High and dry

Kayaker says rescue was unnecessary



Along the banks of San Luis Obispo Creek, where flood-damaged plants are still obvious, a 24-year-old Cal Poly student, Ethan Donahue talked about his rescue weeks before from a dank perch underneath the Broad Street bridge.

KNOWING THE ROPES:  Ethan Donahue, who was rescued Jan. 9 while attempting to kayak SLO Creek, is an experienced outdoor enthusiast and certified Wilderness First Responder. - JOHN PEABODY
  • KNOWING THE ROPES: Ethan Donahue, who was rescued Jan. 9 while attempting to kayak SLO Creek, is an experienced outdoor enthusiast and certified Wilderness First Responder.

#After spending a day scouting various sections of the creek during a recent storm, Donahue and his friend, Jacob Stoesz, set out to paddle from the Mission all the way to the ocean. They had gone the equivalent of a few city blocks when Donahue had to exit his kayak. He climbed out of the water and was eventually rescued. The news of Donahue’s rescue made it into numerous newspapers and web sites, partly because of a startling photo of Donahue perched underneath the bridge and partly because Donahue could be the first person, under a new state law, to be billed for his rescue.

The law, which went into effect Jan. 1, states: “Any person who intentionally, knowingly, and willfully enters into any area that is closed or has been closed to the public by competent authority for any reason, or an area that a reasonable person under the circumstances should have known was closed to the public, is liable for the expenses.�

Donahue said there were no creek closure postings. He also contends that he didn’t need to be rescued but couldn’t stop the attempt.

“The service was appreciated, but unnecessary,� he said.

Donahue’s attitude may appear somewhat arrogant, and if it does, here’s why: He has more than a sufficient level of wilderness experience. And, as he points out, it may look dangerous and stupid for someone to be paddling in a swollen SLO creek, but kayakers do it all the time. Surfers take similar risks when they venture into the ocean.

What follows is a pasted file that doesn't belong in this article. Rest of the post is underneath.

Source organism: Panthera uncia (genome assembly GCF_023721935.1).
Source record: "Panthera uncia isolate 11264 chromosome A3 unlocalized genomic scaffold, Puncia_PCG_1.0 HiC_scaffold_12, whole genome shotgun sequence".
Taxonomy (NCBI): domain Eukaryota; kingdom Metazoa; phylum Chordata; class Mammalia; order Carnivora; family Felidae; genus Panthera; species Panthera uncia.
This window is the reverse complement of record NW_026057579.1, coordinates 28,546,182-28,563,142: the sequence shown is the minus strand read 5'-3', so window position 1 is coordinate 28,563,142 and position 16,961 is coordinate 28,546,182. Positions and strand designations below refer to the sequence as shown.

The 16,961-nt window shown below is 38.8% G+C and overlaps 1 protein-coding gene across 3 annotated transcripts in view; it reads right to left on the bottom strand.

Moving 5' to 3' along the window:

Donahue is certified as a Wilderness First Responder and has been climbing for seven years. He has also worked as a raft guide for the same amount of time and has experience caving. Donahue said he was well prepared for his creek adventure.

The trip was going smoothly until Donahue got caught in a hole, or an area of recirculating water. He rolled up but realized he couldn’t surf his boat out of the hole, so he intentionally exited the boat.

Donahue quickly grabbed onto the craggy wall underneath the Broad Street bridge and began formulating a plan with another friend, Mandy Hudson, who was onshore. I asked him how deep the water was and he motioned with a flat hand below his knee.

While standing in the creek and holding the wall for safety, Donahue told Hudson to leave a message for Stoesz on his voice mail and let him know he was all right. Stoesz had retrieved Donahue’s boat and finished the paddle to the ocean.

Donahue scurried up the rock wall to a perch above the creek, underneath the Broad Street bridge. From his position he was unable to simply climb over the bridge, so he and Hudson talked about getting gear for a rescue. It was then that an off-duty fireman noticed the two and called in rescue staff.

Before firefighters showed up, someone attempted to rescue Donahue by lowering him an inner tube attached to an electrical cord.

“I thought that was so funny,� he said.

It was about 10 minutes before rescue crews arrived. Donahue said they immediately removed Hudson from the scene. Hudson attempted to tell the rescue personnel that the situation was already under control. Donahue said he attempted twice to deny the rescue.

“They removed Mandy, that was one of the first things they did,� said Donahue. “She was a resource for me and they took that away.� Donahue said that had he been in state of shock or hypothermia it would have been beneficial to have a familiar face nearby.

With no option but to accept the rescue, Donahue went along with the plan. But not without his own critique.

“They were using a 3-1 progress capture,� he said. “I tailored their plan.� Rescue personnel gave Donahue a harness and passed him two lines, which he used to create a rappel system that prevented him from swinging wildly. Donahue said he quickly rigged up his improved plan and said it’s likely the rescue personnel were unaware of it.

“They had a plan and I improved it,� he said. Once above the bridge Donahue denied an ambulance trip to the hospital. He told personnel that he had checked his vital signs and his spine. When they realized he was lucid and not hypothermic, they released him.

Donahue, whose father is a volunteer firefighter, said that with the help of his friend he could have enacted a rescue more quickly, and more cheaply. Now he may be billed for the rescue.

Under the new law, victims who defy warnings or common sense can be billed up to $12,000. Donahue said he doesn’t fit under either category. Rob Bryn, SLO Police Department spokesman, said Donahue didn’t break any laws. The fire department said the rescue cost the city $4,500, and they recommended billing Donahue $1,000 to send a message. City Attorney Jonathan Lowell will decide if Donahue can and will be billed under the new law.

Donahue said he probably won’t paddle SLO Creek again; not because of the danger of the rapids, but because “people are unpredictable.�

Staff Writer John Peabody can be reached at




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